Heartfelt congratulations to Felix Meister and team for winning the best oral presentation award at the STACOM 2020 workshop, a satellite event of MICCAI 2020. The award was given for his work on “Graph convolutional regression of cardiac depolarization from sparse endocardial maps”.
In this paper, we show how geometric deep learning can be used to extrapolate electrophysiology signals throughout the myocardium given sparse and noisy endocardial measurements. A big thank you to our collaborators from JHU (Baltimore, MD), Dr. Ashikaga and Dr. Halperin, as well as the Pattern Recognition Lab at FAU (Erlangen, Germany). Congratulations to the entire team!
Buliard et al., Intra-procedural evaluation of a computational modelling method for cardiac resynchronization therapy, EP Europace, Volume 22, Issue 4, April 2020, Page 656, https://doi.org/10.1093/europace/euz239
With the team we developed a way to measure response to cardiac resynchronization therapy (CRT). CRT is a common tool used in cardiac electrophysiology (CEP), but it relies on perfect placement of the left ventricular (LV) lead. Our research team has been working on a project that evaluates how simulations can be incorporated into CEP for better lead implantation. Our case report, published in EP Europace, explores the guidance of LV lead implantation using intra-procedural CEP simulations.
To do this, we first made a computational model of CEP based on each individual patient’s cardiac MRI and ECG about one day before the CRT. During the procedure, we implanted a CRT system with a quadripolar LV lead. Using each patient’s individual data, we updated the model. We were able to sense ventricular delays and epicardial activation. We changed LV lead positions and AV delays to evaluate 6 different CRT protocols. We then simulated CRT.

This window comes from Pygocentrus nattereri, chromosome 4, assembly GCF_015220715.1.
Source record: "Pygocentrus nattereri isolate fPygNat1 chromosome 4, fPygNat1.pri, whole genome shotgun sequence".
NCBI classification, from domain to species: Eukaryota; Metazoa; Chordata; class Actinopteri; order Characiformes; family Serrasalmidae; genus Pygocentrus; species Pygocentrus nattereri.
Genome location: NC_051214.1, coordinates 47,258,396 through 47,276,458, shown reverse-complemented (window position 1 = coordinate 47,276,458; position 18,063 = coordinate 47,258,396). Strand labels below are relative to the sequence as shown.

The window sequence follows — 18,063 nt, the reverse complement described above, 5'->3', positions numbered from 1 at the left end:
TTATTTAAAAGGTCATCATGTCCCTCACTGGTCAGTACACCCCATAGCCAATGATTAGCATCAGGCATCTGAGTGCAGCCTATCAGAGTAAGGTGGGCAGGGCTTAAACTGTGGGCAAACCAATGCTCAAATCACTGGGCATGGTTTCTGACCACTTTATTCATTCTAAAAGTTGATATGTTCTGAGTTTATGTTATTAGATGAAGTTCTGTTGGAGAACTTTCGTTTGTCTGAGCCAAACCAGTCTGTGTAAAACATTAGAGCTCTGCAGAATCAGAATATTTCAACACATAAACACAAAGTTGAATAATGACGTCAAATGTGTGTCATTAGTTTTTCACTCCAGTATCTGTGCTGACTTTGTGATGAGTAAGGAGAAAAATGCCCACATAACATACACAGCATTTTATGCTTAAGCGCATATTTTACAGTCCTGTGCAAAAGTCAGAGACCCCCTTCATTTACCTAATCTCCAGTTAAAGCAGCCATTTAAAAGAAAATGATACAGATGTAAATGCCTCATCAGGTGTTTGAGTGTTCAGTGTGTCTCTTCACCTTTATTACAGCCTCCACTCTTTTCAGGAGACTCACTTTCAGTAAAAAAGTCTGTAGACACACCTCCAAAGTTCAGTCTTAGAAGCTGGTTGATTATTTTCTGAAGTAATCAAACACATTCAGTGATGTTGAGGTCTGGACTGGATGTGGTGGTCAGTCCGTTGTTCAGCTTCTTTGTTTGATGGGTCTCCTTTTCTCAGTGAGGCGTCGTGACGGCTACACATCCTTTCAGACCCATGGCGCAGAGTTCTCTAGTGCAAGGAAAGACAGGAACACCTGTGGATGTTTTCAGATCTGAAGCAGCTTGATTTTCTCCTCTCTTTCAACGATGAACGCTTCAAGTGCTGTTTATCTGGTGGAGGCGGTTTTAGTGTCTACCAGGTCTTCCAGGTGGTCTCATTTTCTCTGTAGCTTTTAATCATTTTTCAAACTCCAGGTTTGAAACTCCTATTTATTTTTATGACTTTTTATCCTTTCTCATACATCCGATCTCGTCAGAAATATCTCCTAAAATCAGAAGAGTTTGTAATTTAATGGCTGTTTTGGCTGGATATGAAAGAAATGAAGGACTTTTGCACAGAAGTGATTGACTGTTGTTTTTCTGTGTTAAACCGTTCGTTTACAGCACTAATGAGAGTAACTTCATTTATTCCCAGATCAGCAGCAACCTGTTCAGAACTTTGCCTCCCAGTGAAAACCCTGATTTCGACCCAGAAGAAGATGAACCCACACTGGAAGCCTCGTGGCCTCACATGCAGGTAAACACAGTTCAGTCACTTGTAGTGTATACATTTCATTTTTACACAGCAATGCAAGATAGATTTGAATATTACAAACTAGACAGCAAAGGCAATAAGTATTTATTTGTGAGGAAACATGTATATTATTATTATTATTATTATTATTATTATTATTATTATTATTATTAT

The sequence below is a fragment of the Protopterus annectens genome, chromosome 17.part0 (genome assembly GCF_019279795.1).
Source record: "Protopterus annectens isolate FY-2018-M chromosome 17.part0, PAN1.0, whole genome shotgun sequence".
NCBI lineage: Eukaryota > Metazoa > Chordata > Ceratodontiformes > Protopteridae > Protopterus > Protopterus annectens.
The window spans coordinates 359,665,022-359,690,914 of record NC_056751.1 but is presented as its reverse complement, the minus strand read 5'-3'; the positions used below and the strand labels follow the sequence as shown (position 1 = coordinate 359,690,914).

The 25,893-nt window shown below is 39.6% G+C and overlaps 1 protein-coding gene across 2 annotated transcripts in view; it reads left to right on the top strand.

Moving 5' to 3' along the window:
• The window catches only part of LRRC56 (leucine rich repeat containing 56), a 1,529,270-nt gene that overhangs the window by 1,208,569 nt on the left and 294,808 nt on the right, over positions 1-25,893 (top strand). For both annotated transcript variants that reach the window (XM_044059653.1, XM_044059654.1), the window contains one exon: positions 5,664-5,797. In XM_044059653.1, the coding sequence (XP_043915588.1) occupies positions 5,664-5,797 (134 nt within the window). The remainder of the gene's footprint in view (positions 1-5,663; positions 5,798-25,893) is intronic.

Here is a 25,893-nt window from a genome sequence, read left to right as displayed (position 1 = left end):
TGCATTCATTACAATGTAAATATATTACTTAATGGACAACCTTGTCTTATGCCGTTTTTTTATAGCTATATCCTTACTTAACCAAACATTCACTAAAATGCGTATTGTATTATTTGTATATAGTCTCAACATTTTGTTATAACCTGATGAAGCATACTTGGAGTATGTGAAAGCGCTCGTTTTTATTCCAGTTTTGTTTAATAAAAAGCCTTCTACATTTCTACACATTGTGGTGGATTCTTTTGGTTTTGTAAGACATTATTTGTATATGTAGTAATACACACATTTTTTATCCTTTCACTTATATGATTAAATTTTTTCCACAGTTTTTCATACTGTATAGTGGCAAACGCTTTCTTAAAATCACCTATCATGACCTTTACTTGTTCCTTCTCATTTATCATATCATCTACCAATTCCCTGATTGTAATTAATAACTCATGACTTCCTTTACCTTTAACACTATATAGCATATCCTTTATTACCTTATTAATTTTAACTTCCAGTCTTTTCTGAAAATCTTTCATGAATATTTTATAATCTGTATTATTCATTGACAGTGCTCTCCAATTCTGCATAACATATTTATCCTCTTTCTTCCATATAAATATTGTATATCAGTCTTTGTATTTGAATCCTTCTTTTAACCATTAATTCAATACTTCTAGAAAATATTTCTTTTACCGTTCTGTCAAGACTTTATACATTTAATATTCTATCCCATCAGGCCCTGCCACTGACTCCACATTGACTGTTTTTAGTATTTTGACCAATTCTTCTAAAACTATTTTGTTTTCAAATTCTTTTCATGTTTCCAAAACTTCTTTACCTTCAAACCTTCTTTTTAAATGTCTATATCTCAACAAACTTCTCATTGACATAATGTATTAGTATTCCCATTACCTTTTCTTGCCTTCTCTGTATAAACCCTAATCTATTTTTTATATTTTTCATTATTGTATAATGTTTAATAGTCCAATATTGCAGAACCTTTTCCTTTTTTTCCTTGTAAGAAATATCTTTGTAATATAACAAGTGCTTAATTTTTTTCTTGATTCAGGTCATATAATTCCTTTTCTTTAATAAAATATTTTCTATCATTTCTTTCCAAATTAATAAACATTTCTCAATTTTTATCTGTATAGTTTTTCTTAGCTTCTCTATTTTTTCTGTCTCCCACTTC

We found that there was excellent agreement between the actual QRS duration and the QRS duration we had predicted. These results show that it could be possible to use computational simulations of CEP intraprocedurally to guide CRT!
Designing an inverse modeling approach to estimate the parameters of a computational model of cardiac function can be challenging, in particular when available clinical data is sparse and noisy. Instead, we propose to train an artificial agent exactly like a new user is trained: first learn how the computational model behaves by random and playful experiments. Then let it devise the optimal strategy for parameter identification through reinforcement learning. Applied on several problems, the agent could learn its new task and perform it much more efficiently and accurately than available inverse modeling strategies!